Desert Animals

Cactus Wren
Cactus Wren
Class: Aves: Birds Diet: Insects
Order: Passeriformes: Perching birds 
Size: body:18 - 22 cm (7 - 8 1/2 in)
Family: Troglodytidae: Wrens Conservation Status: Non-threatened
Scientific Name: Campylorhynchus brunneicapillus Habitat: desert, arid scrubland
Range: Southwestern U.S.A. to central Mexico

Size of Cactus WrenThe largest North American wren, the cactus wren has a distinctive white stripe over each eye and a longer-than-usual tail, which it does not normally cock up. Cactus wrens frequent areas with thorny shrubs, cacti and trees and forage mostly on the ground around vegetation for insects, such as beetles, ants, wasps, and grasshoppers, and occasionally lizards or small frogs. Some cactus fruit and berries and seeds are also eaten. The wrens can run swiftly but usually fly if traveling any distance. Nests are made for roosting in at night and for shelter in bad weather. The breeding season begins in March or April, and there may be two or three broods. The nest is a bulky, domed structure, made of plant fibers, twigs and dead leaves, with a tubelike side entrance that can be up to 15 cm (6 in) long; it is lined with fur or feathers. The nest is situated on a prickly cholla cactus or amid the sharp leaves of a yucca or other thorny bush. From 3 to 7 eggs, usually 4 to 5, are laid and then incubated by the female for about 16 days.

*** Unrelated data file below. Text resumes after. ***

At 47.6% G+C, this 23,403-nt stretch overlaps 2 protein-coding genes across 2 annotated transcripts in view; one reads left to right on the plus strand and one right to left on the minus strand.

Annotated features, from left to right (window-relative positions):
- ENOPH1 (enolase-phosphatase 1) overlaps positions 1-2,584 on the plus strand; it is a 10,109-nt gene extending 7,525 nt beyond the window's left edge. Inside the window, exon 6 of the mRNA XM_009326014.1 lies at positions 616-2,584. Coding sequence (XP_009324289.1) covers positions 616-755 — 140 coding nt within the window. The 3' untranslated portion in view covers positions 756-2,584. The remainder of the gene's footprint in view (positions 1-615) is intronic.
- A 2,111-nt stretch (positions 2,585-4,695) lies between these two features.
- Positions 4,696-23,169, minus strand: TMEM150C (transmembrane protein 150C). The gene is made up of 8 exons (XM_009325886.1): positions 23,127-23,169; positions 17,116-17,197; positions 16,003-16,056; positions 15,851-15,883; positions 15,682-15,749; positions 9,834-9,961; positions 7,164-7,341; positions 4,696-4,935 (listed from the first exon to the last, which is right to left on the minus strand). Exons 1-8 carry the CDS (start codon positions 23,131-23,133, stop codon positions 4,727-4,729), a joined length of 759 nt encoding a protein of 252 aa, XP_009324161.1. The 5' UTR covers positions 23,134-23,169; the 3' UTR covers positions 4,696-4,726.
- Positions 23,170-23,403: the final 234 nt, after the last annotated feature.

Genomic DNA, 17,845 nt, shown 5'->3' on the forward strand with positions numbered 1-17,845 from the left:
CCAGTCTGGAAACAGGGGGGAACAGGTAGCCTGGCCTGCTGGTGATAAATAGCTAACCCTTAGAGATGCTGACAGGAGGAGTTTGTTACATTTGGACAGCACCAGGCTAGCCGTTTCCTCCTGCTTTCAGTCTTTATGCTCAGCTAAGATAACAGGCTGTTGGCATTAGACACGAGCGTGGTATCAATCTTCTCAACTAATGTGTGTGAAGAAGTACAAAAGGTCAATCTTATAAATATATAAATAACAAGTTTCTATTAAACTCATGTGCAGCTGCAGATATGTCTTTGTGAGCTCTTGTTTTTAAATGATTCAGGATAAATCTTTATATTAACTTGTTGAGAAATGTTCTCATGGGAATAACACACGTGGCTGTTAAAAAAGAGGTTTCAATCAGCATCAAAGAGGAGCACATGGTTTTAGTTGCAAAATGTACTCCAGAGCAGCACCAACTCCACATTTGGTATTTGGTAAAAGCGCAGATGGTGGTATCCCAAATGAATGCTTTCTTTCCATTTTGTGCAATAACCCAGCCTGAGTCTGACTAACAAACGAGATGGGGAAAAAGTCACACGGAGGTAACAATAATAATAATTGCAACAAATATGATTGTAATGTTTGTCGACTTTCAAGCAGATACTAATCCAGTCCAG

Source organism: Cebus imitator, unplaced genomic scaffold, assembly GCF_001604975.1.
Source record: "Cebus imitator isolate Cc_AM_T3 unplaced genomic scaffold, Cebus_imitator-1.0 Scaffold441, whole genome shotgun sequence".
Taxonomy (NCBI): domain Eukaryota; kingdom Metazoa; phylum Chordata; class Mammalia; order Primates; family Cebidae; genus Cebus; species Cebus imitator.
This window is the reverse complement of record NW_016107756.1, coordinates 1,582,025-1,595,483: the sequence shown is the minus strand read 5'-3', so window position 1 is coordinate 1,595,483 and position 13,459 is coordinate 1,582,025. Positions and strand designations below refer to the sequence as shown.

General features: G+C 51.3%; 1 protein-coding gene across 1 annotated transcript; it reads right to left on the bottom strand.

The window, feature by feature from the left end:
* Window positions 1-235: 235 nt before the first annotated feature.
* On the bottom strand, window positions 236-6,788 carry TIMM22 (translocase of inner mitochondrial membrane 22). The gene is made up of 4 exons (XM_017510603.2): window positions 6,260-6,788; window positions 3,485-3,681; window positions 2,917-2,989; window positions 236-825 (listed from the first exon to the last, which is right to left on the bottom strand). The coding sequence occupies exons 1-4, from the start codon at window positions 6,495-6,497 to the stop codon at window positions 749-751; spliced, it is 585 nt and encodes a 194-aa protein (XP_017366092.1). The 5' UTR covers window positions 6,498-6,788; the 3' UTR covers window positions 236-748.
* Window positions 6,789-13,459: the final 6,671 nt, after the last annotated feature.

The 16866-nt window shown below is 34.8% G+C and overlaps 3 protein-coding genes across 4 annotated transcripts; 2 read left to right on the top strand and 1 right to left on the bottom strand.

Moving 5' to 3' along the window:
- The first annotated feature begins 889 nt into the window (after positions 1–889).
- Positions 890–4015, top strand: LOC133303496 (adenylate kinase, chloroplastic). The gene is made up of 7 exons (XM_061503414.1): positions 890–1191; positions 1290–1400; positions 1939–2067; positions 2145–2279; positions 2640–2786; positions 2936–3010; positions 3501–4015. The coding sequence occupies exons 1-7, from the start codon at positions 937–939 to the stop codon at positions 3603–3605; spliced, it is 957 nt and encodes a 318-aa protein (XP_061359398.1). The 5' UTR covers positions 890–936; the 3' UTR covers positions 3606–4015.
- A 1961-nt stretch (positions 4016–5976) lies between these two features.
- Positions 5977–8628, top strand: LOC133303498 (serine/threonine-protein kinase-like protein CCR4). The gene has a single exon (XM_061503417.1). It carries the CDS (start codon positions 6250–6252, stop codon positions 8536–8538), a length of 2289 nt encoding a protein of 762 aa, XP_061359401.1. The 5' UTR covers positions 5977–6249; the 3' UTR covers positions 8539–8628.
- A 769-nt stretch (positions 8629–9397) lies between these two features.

Range of Cactus Wren
Copyright © 2006 Missouri Botanical Garden
MBGnet Home